Walk around our school and you will hear music - not just in the obvious places. There will be choirs, instrumentalists and lyrics in the English department, but also in less expected areas like the maths corridor.
The wheel has come full circle for those of us who recall 1960s arguments with parents about whether listening to "that noise" while we studied could possibly help us concentrate. Given that the view of the establishment in those days was that "pop" music was the work of the devil and would lead us straight to hell (apart, of course, from the works of that nice Cliff), it's not surprising we fought a losing battle to retain the Dansette record player and the portable radio in our rooms as we revised and did homework. Few parents could spot the relevance of "Doo Wah Diddy Diddy" to mensa, mensa, mensam.
In these more enlightened times, it is accepted that, even in the classroom, music can sometimes calm the savage breast - or, in the regular misquote, savage beast. The maths department, among others, tells me that carefully-chosen classical music can promote a sense of calm, concentration and learning in the room, and that a surprising number of pupils find themselves quite taken aback at their enjoyment of the classics.
With the arrival of the mp3 player, of course, music has become ever more omnipresent and no street scene these days would be complete without large numbers of folk, oblivious to the world around them, earpieces humming to their favourite sounds.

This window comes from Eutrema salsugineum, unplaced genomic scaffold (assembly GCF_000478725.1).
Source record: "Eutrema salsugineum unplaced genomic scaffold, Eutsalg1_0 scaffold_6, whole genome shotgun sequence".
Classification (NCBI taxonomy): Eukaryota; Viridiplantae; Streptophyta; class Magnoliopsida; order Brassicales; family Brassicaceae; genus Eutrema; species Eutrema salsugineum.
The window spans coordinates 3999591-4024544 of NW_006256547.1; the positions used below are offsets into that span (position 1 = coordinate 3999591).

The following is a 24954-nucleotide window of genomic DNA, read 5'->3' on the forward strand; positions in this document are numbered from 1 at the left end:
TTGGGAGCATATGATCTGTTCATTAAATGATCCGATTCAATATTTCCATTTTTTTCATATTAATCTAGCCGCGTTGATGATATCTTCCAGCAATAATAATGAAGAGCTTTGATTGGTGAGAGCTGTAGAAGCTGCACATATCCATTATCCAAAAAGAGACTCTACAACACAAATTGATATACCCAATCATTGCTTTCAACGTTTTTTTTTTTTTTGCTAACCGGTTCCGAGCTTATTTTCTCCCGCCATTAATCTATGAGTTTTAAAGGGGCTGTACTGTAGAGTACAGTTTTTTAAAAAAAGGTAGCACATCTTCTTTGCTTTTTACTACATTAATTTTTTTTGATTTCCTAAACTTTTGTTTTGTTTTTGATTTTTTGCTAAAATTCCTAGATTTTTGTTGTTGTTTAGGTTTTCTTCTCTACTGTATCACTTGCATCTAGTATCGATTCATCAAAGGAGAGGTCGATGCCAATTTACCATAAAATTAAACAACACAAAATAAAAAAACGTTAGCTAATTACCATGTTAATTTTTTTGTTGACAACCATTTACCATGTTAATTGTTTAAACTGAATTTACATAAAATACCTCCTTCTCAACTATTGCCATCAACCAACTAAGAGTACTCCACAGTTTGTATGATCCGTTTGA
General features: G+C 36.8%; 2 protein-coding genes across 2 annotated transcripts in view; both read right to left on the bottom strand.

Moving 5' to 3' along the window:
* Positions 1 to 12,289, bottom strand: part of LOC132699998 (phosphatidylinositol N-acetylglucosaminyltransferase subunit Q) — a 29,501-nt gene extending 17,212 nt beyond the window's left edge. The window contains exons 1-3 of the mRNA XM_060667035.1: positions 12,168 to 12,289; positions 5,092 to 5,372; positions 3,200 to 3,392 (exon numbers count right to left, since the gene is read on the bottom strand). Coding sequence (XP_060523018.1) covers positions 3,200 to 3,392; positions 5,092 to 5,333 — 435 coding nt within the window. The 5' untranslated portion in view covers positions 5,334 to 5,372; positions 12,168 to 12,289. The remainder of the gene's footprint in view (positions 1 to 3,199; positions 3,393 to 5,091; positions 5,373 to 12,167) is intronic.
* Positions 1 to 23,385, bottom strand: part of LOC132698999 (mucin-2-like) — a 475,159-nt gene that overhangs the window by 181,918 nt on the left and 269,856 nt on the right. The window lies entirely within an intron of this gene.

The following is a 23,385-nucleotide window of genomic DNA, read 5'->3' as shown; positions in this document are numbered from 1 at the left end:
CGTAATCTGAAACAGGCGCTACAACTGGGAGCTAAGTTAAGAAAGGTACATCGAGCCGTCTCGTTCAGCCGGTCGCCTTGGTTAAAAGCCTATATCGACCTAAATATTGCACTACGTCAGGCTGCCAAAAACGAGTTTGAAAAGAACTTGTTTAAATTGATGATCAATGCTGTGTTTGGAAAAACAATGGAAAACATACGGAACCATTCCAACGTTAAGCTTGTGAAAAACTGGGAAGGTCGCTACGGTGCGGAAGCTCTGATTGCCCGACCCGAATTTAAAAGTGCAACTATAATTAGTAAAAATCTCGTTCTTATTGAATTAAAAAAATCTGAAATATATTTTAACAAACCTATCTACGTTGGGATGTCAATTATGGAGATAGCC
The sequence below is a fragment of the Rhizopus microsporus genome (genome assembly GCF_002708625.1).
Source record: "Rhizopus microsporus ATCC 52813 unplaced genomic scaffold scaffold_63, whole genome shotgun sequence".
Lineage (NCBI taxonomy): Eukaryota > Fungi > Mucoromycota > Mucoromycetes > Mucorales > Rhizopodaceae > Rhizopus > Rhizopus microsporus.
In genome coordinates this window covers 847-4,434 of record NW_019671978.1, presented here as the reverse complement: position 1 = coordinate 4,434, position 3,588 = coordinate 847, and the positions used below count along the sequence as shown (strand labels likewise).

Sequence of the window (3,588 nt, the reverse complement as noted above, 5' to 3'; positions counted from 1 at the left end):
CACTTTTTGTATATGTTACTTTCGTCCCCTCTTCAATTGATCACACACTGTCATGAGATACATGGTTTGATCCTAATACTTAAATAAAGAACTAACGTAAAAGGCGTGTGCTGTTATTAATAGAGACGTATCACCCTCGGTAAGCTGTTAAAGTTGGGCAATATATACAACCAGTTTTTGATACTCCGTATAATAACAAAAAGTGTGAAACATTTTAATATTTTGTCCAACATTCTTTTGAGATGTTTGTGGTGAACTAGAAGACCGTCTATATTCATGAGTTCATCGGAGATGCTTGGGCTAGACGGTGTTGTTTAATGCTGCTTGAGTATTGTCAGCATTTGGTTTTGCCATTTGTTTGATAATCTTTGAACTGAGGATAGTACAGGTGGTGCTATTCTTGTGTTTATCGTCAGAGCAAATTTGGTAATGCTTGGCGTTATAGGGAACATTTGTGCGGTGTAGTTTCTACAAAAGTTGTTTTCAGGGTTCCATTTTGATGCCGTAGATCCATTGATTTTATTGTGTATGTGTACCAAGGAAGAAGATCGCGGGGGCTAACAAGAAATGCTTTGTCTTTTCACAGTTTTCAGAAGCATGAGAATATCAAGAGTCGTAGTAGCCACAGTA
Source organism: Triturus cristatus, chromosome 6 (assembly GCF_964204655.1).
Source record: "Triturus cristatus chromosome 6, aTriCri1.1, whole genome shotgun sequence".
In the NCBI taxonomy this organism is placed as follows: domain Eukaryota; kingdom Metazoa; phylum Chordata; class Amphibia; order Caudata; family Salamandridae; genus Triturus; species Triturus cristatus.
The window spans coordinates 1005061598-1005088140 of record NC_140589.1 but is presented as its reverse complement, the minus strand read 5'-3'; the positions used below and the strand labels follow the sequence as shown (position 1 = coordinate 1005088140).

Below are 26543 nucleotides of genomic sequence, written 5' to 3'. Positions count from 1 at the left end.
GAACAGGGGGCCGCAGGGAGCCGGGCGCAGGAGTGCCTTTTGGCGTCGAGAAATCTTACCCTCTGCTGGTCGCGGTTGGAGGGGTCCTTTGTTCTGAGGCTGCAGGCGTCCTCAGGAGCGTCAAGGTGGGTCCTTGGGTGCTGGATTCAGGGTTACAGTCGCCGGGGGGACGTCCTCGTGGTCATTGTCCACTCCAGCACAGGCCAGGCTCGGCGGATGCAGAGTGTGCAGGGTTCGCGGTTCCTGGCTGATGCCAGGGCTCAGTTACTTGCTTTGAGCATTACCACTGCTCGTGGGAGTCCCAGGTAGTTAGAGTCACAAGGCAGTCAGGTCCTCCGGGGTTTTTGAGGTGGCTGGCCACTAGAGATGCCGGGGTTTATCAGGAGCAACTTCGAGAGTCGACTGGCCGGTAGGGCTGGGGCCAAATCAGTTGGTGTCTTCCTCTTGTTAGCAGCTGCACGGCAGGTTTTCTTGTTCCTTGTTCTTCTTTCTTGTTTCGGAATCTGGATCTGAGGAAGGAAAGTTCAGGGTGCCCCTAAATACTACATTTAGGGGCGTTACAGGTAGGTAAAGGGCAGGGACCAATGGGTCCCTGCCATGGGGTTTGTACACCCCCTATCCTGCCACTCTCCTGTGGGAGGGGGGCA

I've never embraced the idea of running outdoors with accompanying music, but I was quite interested to read recently that world record holder Haile Gabri Selassie regularly trains along to music, and that his favourite is the 1990s hit "Scatman". Now this birls along at quite a pace, and I couldn't envisage my tired legs matching the beat of that particular number. The family, always ready to boost my ego, made their own suggestions as to suitable accompaniment for my ever decreasing ventures on the run: "Strangers in the Night" or "My Way" were, they felt, about the appropriate speed and vintage.
At this time of year, though, there's only one soundtrack for me: it's that nice Cliff and "Summer Holiday".
Sean McPartlin is depute head of St Margaret's Academy in Livingston.